The Public Interest and Accountability Committee (PIAC) has called on the Ghana National Petroleum Commission (GNPC) to make determinations to decommission the Saltpond Oil Field (SOF) in the Mfantseman Municipality of the Central Region.
The Committee believes the move will reduce huge cost of skeletal staff maintaining the rig that had become an economic drain on the State.
Mr Noble Wadzah, Chairman of PIAC, a constitutionally mandated body with the oversight responsibility on the prudent use and accountability of oil revenues noted that "the continued use of oil revenues to cater for an idle field did not reflect judicious use of the resources.
" He made the appeal at a public forum on the management and use of Ghana's petroleum revenues held at Cape Coast on Tuesday.
The forum assembled key stakeholders including; representatives of the Central Regional Coordinating Council, PIAC member institutions, traditional and religious leaders, media and the public.
Mr Wadzah explained that the SOF which was the nation's oldest oil producing field did not produce any more oil hence the need to decommission to reduce unwarranted expenditures.
He indicated that commissioning a rig came with careful planning and so GNPC with the consent of the Ministry of Energy had embarked on a two-phased programme to dismantle the premier oil producing field in Ghana.
The first phase of bringing down the rig involved preparation of a comprehensive decommissioning plan, while the second phase would actually kick-start the decommissioning operation.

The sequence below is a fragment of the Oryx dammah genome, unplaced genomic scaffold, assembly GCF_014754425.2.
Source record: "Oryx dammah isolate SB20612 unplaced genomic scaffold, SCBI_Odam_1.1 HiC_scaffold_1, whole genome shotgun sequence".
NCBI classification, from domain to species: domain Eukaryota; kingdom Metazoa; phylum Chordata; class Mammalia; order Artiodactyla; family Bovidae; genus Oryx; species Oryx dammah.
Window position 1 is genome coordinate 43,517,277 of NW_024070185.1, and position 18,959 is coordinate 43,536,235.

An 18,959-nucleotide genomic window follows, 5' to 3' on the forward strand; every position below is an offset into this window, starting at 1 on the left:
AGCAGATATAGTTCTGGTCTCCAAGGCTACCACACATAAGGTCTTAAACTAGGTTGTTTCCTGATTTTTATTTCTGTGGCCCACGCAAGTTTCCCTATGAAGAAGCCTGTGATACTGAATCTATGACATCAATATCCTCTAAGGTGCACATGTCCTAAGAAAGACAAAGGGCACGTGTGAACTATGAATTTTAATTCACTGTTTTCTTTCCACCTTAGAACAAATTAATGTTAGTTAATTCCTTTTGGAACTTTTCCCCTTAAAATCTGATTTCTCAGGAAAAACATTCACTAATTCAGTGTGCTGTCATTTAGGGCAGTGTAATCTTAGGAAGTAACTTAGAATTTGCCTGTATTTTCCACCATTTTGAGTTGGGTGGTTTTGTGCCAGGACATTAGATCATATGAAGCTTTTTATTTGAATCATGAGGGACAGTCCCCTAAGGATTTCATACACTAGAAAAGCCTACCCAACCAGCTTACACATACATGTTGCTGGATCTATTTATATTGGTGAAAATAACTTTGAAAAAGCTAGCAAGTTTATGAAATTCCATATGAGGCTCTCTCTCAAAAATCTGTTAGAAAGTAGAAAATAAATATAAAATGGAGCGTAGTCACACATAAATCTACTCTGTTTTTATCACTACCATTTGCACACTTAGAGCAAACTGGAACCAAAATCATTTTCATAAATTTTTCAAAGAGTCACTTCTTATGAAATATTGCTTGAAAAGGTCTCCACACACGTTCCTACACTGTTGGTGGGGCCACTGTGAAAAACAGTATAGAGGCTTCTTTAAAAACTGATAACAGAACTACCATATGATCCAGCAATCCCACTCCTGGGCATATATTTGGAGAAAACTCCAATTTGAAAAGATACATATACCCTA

Operation of the SOF was halted in June 2010 by the GNPC when it started incurring operational cost from a field that was producing next to nothing from two of its archive wells of six wells originally sunk when the field was operating in the 70s.
The PIAC chairman added that it was not financially viable for the GNPC to continue to use oil revenue to cater for the cost of maintaining the offshore production platform ahead of plans to decommission it.
He explained that the payment of the emoluments of skeletal staff and the maintenance of the non-functional oil production facility was heavily draining the country's oil revenues.
Nasir Alfa Mohammed, a member of PIAC bemoaned that notwithstanding the committee's statutory mandate and commitments to ensure efficient, transparent and accountable management of petroleum revenues and investments, it lacked the legal wherewithal to prosecute people who misappropriated funds of Ghana's oil revenue allocations.
Against this backdrop, he reiterated the need and support for PIAC to have prosecutorial powers to effectively and efficiently control the misappropriation of oil revenues.
The PIAC member recommended that Parliament empowered the committee and rendered their unqualified support to forestall any further misappropriation of oil revenue to spark rapid national development.
That, he observed would promote accountability from people who were not performing their roles.
He assured that the committee would continue to execute its mandate with high integrity and remain independent of governmental dictatorship on the oil revenue management.
The PIAC member representing the Ghana Bar Association reaffirmed the PIAC's determination to engage the media and other key stakeholders to keep track of oil revenue disbursement as means of promoting social auditing and accountability.
He urged the media and other strategic stakeholders to play their roles more effectively to ensure that oil revenues were better protected.
Osabarima Kwasi Atta II, Omanhen of Oguaa Traditional Area called for further engagements by PIAC to educate the public on their mandate and work towards galvanisig support of all to presecutoral powers.